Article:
Fare play: Addison Lee sold for £300m

The founders of taxi firm Addison Lee have just landed a £300m windfall, selling the business they launched in 1975 to US private equity firm Carlyle Group.

by Rebecca Burn-Callander
Last Updated: 23 Mar 2016

Addison Lee, the ubiquitous London minicab firm, has now been sold for a tyre-shredding £300m. Griffin, who co-founded the firm with Lenny Foster 38 years ago - and is currently chairman - stands to make a serious pile from the deal.

The taxi firm, founded with just a single cab in Battersea, now boasts a fleet of 4,500 cars, 4,000 drivers, and transports some 10 million passengers across the capital each year. It is the largest minicab firm in London – a major rival to the iconic black cab.

It is probably this London-centric business model (London is surely the only city in the UK that hasn’t seen a fall in taxi usage as a result of the downturn) that so attracted Carlyle Group.  Carlyle already holds substantial interests in the city through its portfolio companies RAC and heath food chain Holland & Barrett.

But this is not the end of the road for Griffin and Foster. Both founders will retain a small stake and, under the terms of the deal, the elder Griffin, John, will remain as chairman and the younger as chief executive.

Liam Griffin has announced that the sale will help fuel Addison Lee’s expansion plans: ‘We’re very much concentrated in central London but now we can look at going further afield within the M25, like the suburbs,’ he said. ‘We’ll look primarily at that area first.’

Addison Lee uses a hi-tech booking system to dispatch its vehicles, ensuring that the nearest cabs are always allocated to jobs, reducing the firm’s petrol costs and increasing the number of orders each cab can complete each day.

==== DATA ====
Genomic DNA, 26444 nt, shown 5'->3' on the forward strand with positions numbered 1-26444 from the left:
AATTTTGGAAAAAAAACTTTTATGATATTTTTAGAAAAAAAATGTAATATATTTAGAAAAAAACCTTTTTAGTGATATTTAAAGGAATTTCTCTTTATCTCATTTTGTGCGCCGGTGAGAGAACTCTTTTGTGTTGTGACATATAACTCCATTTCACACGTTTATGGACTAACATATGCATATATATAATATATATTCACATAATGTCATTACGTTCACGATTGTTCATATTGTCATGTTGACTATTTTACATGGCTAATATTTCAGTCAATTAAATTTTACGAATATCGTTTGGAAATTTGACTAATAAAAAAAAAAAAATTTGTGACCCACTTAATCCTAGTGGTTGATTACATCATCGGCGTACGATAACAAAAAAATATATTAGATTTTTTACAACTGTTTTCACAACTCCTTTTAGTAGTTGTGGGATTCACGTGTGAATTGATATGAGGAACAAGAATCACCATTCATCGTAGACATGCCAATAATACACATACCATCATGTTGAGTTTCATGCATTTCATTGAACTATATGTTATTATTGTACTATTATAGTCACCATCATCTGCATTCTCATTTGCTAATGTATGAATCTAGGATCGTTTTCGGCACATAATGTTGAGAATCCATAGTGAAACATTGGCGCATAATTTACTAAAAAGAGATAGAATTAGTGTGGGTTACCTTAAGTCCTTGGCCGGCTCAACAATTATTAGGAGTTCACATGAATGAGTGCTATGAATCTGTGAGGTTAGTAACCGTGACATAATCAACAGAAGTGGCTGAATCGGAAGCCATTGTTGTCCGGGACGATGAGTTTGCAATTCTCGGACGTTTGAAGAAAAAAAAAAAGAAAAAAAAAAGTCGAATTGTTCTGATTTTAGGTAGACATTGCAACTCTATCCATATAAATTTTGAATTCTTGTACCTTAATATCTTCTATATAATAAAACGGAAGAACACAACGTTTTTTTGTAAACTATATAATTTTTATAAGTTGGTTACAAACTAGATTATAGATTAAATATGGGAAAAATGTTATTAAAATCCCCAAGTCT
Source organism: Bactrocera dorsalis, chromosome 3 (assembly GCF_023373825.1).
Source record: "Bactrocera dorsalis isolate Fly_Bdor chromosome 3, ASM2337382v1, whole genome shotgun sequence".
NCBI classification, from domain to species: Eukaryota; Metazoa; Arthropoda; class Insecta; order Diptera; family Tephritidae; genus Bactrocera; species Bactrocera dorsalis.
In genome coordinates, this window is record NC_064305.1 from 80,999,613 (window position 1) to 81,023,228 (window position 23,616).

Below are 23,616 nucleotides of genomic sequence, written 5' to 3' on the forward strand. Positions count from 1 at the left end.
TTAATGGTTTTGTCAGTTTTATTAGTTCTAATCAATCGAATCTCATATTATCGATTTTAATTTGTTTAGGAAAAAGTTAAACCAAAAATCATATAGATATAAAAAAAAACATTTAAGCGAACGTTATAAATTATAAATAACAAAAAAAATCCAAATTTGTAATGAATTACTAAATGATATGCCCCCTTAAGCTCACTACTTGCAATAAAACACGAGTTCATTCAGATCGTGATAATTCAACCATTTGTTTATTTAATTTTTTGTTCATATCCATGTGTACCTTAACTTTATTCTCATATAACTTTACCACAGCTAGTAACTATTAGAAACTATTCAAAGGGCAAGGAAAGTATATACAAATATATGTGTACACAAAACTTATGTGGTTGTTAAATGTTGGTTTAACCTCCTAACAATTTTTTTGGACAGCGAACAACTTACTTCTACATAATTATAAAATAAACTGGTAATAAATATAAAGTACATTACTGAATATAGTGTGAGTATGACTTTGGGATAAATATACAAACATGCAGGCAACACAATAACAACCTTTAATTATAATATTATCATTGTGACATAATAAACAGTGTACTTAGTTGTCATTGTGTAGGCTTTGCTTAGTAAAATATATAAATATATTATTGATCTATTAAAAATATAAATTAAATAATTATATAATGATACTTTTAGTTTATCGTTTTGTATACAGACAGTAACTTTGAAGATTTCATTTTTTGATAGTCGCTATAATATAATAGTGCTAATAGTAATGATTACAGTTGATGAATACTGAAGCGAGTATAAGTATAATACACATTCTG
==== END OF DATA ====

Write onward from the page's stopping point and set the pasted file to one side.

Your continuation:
This ‘efficient dispatch’ system can be easily rolled out across the UK and across the world, Carlyle Europe Partners managing director Andrew Burgess told The Standard. Indeed, the firm is already making headway in its joint ventures in Paris and New York using the same technology.

The news of Addison Lee’s aggressive expansion will not be well received by the cycling community, however. John Griffin famously courted controversy last year, when he claimed that cyclists were to blame for their own injuries on the capital’s busy roads, arguing that they ‘leap onto a vehicle which offers them no protection except a padded plastic hat’.

Cyclists of the world, beware. Addison Lee is coming to a street near you…

Find out what happened when MT spent the day as an Addison Lee despatcher...

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